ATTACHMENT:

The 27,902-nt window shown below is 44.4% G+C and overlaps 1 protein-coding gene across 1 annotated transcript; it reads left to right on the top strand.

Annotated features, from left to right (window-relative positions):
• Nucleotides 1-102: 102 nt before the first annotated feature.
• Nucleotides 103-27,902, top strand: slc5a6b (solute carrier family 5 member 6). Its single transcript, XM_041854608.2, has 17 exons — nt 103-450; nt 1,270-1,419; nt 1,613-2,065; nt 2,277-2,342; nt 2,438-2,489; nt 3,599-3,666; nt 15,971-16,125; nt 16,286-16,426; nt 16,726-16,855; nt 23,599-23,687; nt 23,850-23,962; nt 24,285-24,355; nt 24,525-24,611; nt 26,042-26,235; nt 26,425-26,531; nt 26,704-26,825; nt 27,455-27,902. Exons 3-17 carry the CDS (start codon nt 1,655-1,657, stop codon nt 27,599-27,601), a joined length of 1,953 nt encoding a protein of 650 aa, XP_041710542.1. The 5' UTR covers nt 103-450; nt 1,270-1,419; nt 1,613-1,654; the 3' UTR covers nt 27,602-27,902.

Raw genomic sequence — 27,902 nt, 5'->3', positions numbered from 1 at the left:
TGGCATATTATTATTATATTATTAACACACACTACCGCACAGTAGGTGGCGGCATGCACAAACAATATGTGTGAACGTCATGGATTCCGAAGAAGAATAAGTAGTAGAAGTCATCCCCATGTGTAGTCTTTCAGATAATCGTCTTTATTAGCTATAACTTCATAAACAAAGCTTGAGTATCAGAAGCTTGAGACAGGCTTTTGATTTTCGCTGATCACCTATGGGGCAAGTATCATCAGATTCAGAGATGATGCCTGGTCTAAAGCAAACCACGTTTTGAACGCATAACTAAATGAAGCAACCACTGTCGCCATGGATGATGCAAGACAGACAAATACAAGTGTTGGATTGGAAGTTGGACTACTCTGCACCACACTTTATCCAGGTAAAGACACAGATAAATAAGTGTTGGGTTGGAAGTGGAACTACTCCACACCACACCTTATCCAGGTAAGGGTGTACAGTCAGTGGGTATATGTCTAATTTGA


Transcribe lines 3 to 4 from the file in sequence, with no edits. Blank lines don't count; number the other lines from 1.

• Nucleotides 1-102: 102 nt before the first annotated feature.
• Nucleotides 103-27,902, top strand: slc5a6b (solute carrier family 5 member 6). Its single transcript, XM_041854608.2, has 17 exons — nt 103-450; nt 1,270-1,419; nt 1,613-2,065; nt 2,277-2,342; nt 2,438-2,489; nt 3,599-3,666; nt 15,971-16,125; nt 16,286-16,426; nt 16,726-16,855; nt 23,599-23,687; nt 23,850-23,962; nt 24,285-24,355; nt 24,525-24,611; nt 26,042-26,235; nt 26,425-26,531; nt 26,704-26,825; nt 27,455-27,902. Exons 3-17 carry the CDS (start codon nt 1,655-1,657, stop codon nt 27,599-27,601), a joined length of 1,953 nt encoding a protein of 650 aa, XP_041710542.1. The 5' UTR covers nt 103-450; nt 1,270-1,419; nt 1,613-1,654; the 3' UTR covers nt 27,602-27,902.